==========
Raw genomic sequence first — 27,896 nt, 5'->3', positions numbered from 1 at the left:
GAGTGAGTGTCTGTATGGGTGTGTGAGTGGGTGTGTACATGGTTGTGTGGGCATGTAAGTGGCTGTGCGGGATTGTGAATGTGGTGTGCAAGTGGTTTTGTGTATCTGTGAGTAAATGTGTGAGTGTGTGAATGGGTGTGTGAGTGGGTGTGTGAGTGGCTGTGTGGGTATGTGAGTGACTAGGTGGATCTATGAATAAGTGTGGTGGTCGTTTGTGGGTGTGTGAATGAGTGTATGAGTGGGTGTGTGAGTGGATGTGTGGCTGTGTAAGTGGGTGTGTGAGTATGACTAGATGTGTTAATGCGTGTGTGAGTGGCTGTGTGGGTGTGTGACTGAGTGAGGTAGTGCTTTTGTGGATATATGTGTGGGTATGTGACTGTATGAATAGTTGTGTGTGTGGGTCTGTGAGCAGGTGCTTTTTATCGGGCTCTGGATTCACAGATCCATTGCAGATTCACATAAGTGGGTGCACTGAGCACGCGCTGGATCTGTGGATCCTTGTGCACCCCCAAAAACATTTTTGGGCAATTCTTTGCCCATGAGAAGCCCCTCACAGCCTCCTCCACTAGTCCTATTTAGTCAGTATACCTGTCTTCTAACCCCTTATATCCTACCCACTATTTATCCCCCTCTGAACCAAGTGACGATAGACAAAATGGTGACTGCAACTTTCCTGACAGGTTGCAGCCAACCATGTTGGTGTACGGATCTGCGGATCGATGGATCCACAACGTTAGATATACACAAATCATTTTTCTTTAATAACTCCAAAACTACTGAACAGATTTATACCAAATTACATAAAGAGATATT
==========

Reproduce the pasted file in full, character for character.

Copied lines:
Raw genomic sequence first — 27,896 nt, 5'->3', positions numbered from 1 at the left:
GAGTGAGTGTCTGTATGGGTGTGTGAGTGGGTGTGTACATGGTTGTGTGGGCATGTAAGTGGCTGTGCGGGATTGTGAATGTGGTGTGCAAGTGGTTTTGTGTATCTGTGAGTAAATGTGTGAGTGTGTGAATGGGTGTGTGAGTGGGTGTGTGAGTGGCTGTGTGGGTATGTGAGTGACTAGGTGGATCTATGAATAAGTGTGGTGGTCGTTTGTGGGTGTGTGAATGAGTGTATGAGTGGGTGTGTGAGTGGATGTGTGGCTGTGTAAGTGGGTGTGTGAGTATGACTAGATGTGTTAATGCGTGTGTGAGTGGCTGTGTGGGTGTGTGACTGAGTGAGGTAGTGCTTTTGTGGATATATGTGTGGGTATGTGACTGTATGAATAGTTGTGTGTGTGGGTCTGTGAGCAGGTGCTTTTTATCGGGCTCTGGATTCACAGATCCATTGCAGATTCACATAAGTGGGTGCACTGAGCACGCGCTGGATCTGTGGATCCTTGTGCACCCCCAAAAACATTTTTGGGCAATTCTTTGCCCATGAGAAGCCCCTCACAGCCTCCTCCACTAGTCCTATTTAGTCAGTATACCTGTCTTCTAACCCCTTATATCCTACCCACTATTTATCCCCCTCTGAACCAAGTGACGATAGACAAAATGGTGACTGCAACTTTCCTGACAGGTTGCAGCCAACCATGTTGGTGTACGGATCTGCGGATCGATGGATCCACAACGTTAGATATACACAAATCATTTTTCTTTAATAACTCCAAAACTACTGAACAGATTTATACCAAATTACATAAAGAGATATT